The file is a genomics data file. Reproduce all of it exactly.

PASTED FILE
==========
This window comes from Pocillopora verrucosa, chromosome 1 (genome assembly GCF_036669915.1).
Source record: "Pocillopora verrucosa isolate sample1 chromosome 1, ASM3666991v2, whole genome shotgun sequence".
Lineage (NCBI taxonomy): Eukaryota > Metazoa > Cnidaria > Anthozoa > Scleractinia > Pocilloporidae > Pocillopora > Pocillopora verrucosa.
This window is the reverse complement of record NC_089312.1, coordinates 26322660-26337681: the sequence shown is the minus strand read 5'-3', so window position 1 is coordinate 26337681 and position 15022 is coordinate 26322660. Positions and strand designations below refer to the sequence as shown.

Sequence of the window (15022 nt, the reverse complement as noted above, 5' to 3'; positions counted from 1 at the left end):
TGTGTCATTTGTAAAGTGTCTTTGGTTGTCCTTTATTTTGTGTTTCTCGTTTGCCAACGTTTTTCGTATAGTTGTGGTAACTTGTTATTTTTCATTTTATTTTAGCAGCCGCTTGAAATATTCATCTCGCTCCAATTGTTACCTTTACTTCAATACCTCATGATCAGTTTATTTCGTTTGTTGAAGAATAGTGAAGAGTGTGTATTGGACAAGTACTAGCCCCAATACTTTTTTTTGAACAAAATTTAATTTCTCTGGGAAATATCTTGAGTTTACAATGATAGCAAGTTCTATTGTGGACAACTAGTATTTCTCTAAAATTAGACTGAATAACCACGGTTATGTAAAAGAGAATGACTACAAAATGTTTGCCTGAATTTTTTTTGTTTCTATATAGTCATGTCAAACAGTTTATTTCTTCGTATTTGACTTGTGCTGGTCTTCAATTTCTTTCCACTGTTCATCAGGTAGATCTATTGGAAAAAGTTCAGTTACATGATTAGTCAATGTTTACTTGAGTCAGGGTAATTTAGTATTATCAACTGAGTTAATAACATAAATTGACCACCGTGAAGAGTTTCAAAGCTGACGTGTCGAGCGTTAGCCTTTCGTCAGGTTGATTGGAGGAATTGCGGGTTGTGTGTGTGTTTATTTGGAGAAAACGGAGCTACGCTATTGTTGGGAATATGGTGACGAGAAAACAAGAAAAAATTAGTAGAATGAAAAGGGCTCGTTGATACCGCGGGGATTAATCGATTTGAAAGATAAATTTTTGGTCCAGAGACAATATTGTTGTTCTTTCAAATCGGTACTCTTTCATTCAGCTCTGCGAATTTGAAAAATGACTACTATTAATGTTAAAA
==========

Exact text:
This window comes from Pocillopora verrucosa, chromosome 1 (genome assembly GCF_036669915.1).
Source record: "Pocillopora verrucosa isolate sample1 chromosome 1, ASM3666991v2, whole genome shotgun sequence".
Lineage (NCBI taxonomy): Eukaryota > Metazoa > Cnidaria > Anthozoa > Scleractinia > Pocilloporidae > Pocillopora > Pocillopora verrucosa.
This window is the reverse complement of record NC_089312.1, coordinates 26322660-26337681: the sequence shown is the minus strand read 5'-3', so window position 1 is coordinate 26337681 and position 15022 is coordinate 26322660. Positions and strand designations below refer to the sequence as shown.

Sequence of the window (15022 nt, the reverse complement as noted above, 5' to 3'; positions counted from 1 at the left end):
TGTGTCATTTGTAAAGTGTCTTTGGTTGTCCTTTATTTTGTGTTTCTCGTTTGCCAACGTTTTTCGTATAGTTGTGGTAACTTGTTATTTTTCATTTTATTTTAGCAGCCGCTTGAAATATTCATCTCGCTCCAATTGTTACCTTTACTTCAATACCTCATGATCAGTTTATTTCGTTTGTTGAAGAATAGTGAAGAGTGTGTATTGGACAAGTACTAGCCCCAATACTTTTTTTTGAACAAAATTTAATTTCTCTGGGAAATATCTTGAGTTTACAATGATAGCAAGTTCTATTGTGGACAACTAGTATTTCTCTAAAATTAGACTGAATAACCACGGTTATGTAAAAGAGAATGACTACAAAATGTTTGCCTGAATTTTTTTTGTTTCTATATAGTCATGTCAAACAGTTTATTTCTTCGTATTTGACTTGTGCTGGTCTTCAATTTCTTTCCACTGTTCATCAGGTAGATCTATTGGAAAAAGTTCAGTTACATGATTAGTCAATGTTTACTTGAGTCAGGGTAATTTAGTATTATCAACTGAGTTAATAACATAAATTGACCACCGTGAAGAGTTTCAAAGCTGACGTGTCGAGCGTTAGCCTTTCGTCAGGTTGATTGGAGGAATTGCGGGTTGTGTGTGTGTTTATTTGGAGAAAACGGAGCTACGCTATTGTTGGGAATATGGTGACGAGAAAACAAGAAAAAATTAGTAGAATGAAAAGGGCTCGTTGATACCGCGGGGATTAATCGATTTGAAAGATAAATTTTTGGTCCAGAGACAATATTGTTGTTCTTTCAAATCGGTACTCTTTCATTCAGCTCTGCGAATTTGAAAAATGACTACTATTAATGTTAAAA